Leaving Leaves

Yesterday I finally got around to the yard leaf cleanup. I’d been putting it off until the majority of leaves had fallen. Having oak trees around means that’s comparatively late and with a vernal witchhazel that holds its leaves all winter it also means I’m not going to get everything. But no worries! The leaves aren’t really  going anywhere anyway.

Photo Nov 18, 10 17 03 AM

Years ago it occurred to me that I was wasting a LOT of time raking leaves and either putting them on the curb for the city to pick up or shredding them into the compost bins. For the free organic matter I wasn’t sending away I was putting time and effort into speeding up a process that would happen eventually on its own. So I stopped. I only clear them off the paved surfaces and the very small lawn in the back yard. There is no lawn in front. Over winter some of this free, natural, organic mulch tends to shift around and leave bare spots so I like to pack one of the compost bins with dry oak leaves to replenish those areas in spring.

Photo Nov 18, 10 16 56 AM

Because my gardens are all in varying degrees of shade I’ve relied quite a bit on hostas to fill up space. Until I stopped raking I had problems with slugs chewing on the leaves. Conventional wisdom is that getting rid of that organic matter discourages slugs. When I started leaving the leaves the slug damage stopped. I can’t be certain why, but I suspect it’s either that they had more to eat at safe, moist, ground level and left the hostas alone or that this healthier habitat for invertebrates encouraged slug predators that are keeping them in check. In any case, my hostas look great all season.

Habitat Signs

Not only are my plants healthier now, this lazy approach to gardening has helped make it possible to certify the yard as a wildlife habitat and to provide resources for pollinators as well.

Recently I’ve been coming across articles encouraging leaving fallen leaves for wildlife like these from The Xerces Society, The National Wildlife Federation and Habitat Network. How do you handle your autumn leaves? I encourage you to do some reading and, if you’re able, consider leaving them in place. Wildlife and your back will thank you.

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11 thoughts on “Leaving Leaves

  1. The local council had someone noisily blowing leaves off the paths in the park last week. I thought it was a bit of a waste of time and money too, as well as disturbing the peace of the park.

    1. They have to. The council has a duty of care to keep the paths clear because if some old dear slips on wet leaves the council can be held accountable.
      Some councils will also hoover up the leaves to make compost heaps. I did it when I worked for the council, but we only did it in certain parks. Also, it keeps the place looking nicer.

      And we only did this first thing in the morning. It doesn’t make sense to do it at other times.

    2. Yes, liability is always an issue in public spaces. I do like that more parks and commercial areas are incorporating areas that are alternatives to lawns in their landscapes more these days. Much more economical in the long run.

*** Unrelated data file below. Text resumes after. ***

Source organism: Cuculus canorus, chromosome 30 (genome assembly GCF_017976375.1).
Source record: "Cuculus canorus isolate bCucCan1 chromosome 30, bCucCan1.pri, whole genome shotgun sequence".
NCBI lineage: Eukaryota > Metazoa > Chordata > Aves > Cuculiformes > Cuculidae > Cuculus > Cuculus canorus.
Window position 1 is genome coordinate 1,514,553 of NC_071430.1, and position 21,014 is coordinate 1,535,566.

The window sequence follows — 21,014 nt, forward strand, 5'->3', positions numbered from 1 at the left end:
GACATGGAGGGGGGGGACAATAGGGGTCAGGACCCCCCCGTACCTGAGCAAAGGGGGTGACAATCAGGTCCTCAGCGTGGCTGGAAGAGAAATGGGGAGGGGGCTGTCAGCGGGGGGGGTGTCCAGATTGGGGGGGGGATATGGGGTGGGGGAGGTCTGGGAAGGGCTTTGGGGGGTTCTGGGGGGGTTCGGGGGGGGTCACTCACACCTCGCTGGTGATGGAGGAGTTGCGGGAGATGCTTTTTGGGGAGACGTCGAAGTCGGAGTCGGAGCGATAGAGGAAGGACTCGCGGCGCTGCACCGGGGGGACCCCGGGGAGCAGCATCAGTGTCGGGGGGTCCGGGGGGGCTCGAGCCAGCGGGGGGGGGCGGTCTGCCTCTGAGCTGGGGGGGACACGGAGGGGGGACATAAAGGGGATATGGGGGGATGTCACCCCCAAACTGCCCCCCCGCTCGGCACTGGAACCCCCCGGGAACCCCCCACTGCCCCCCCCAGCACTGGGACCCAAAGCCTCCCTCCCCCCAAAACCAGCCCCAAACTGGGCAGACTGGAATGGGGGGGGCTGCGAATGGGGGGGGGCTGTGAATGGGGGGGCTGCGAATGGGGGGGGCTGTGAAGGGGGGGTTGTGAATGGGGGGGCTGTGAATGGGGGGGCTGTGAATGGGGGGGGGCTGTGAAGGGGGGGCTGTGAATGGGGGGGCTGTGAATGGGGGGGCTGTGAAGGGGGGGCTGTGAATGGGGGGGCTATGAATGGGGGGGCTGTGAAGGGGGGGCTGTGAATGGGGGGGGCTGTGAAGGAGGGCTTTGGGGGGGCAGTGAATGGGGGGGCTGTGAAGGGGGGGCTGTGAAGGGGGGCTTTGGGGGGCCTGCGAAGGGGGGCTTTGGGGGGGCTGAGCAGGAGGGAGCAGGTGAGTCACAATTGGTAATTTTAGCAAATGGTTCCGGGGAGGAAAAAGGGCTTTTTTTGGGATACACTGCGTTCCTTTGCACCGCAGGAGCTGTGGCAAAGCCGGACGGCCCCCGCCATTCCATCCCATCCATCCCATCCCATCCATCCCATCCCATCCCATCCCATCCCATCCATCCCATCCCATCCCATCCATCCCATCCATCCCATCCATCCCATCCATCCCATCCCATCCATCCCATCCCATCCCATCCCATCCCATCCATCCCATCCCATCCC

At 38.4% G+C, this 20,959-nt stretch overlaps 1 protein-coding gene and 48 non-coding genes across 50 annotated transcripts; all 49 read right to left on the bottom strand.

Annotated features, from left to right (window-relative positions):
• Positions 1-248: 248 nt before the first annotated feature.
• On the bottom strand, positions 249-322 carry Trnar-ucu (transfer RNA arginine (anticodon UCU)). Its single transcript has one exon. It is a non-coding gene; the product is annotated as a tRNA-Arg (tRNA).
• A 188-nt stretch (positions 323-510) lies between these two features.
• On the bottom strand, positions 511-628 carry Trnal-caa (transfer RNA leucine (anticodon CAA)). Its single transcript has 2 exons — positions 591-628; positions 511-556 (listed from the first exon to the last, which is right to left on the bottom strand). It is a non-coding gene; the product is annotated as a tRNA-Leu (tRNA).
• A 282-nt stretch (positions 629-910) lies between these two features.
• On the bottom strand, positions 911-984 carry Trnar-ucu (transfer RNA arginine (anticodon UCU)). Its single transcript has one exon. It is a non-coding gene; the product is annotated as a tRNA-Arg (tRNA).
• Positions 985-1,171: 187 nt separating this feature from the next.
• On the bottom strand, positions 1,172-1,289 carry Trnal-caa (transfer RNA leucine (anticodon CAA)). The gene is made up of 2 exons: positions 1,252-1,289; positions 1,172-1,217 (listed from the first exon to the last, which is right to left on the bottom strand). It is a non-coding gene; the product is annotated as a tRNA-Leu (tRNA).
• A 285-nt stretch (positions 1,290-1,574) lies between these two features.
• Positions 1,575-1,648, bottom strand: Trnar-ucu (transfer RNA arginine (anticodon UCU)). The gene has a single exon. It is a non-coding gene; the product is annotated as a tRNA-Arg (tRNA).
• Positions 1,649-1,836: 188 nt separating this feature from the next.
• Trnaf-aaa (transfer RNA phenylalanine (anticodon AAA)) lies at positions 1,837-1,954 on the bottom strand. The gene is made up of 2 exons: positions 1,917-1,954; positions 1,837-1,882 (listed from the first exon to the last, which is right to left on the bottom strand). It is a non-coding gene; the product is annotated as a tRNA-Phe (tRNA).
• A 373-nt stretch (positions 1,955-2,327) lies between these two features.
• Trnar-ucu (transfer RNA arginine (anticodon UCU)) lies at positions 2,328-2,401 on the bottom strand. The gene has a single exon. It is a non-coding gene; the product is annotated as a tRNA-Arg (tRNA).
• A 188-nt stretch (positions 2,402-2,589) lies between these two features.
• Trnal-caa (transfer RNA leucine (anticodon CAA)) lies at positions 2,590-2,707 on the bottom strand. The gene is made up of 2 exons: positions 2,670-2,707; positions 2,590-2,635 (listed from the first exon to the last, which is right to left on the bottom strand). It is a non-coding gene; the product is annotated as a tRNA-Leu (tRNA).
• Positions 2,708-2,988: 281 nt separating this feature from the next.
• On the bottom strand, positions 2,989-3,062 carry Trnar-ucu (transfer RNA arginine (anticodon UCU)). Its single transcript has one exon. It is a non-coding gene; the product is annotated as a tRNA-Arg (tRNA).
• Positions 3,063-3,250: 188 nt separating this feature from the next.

2. I don’t have any trees near me that I get any real amount in my garden. Only the ones that drop from my smoke bush and I suppose I will get some with my cherry… But that’s it. So far I have been collecting them to make leaf mould. But I suppose I could just dump them in the borders.

    1. It’s all a tradeoff, really. I’m lucky to have enough leaves to be able to take the softer ones (the oak leaves take forever to mold down) when I want some humus for my containers.

      1. Luckily Cotinus leaves break down fairly quick… I just wish I got more from it.
        Not sure about cherry tree leaves.

        One thing that someone suggested on another blog I read… I could gather them from a local field or something if I really wanted to make more. I have a whole copse of trees beyond the back of my house, I just need to spend an hour or so one day and I could get bags full of it. I doubt I would do any damage to the local wildlife.

  3. I have never removed the leaves as I find they disappear relatively rapidly, I suppose the worms drag them down. This year I have been frantically trying to put as many as I can into the two compost heaps as I found they break down beautifully. I have left a pile of leaves only in previous years and this has provided an excellent compost as well. I use the wet leaves as mulch around plants. In fact it is a race between me and the worms. Amelia

    1. Yes, the worms are probably the biggest consumers here as well. We’ve got the added “bonus” of a new species that’s been recently introduced that breaks them down too rapidly, harming the soil and living plants in the process. Grrrrrr!

  4. Good for you, Mark! Usually allowing Nature to do its own thing is the best solution. Here we don’t really have an autumn season where the leaves fall and almost all our trees are evergreen. A few like the teak tree do decide to mess things up. I prefer to clear those because they are so big that I cant make out if there’s a snake hiding under them. Otherwise I just let the leaves be. The monsoon usually takes care of them anyway!

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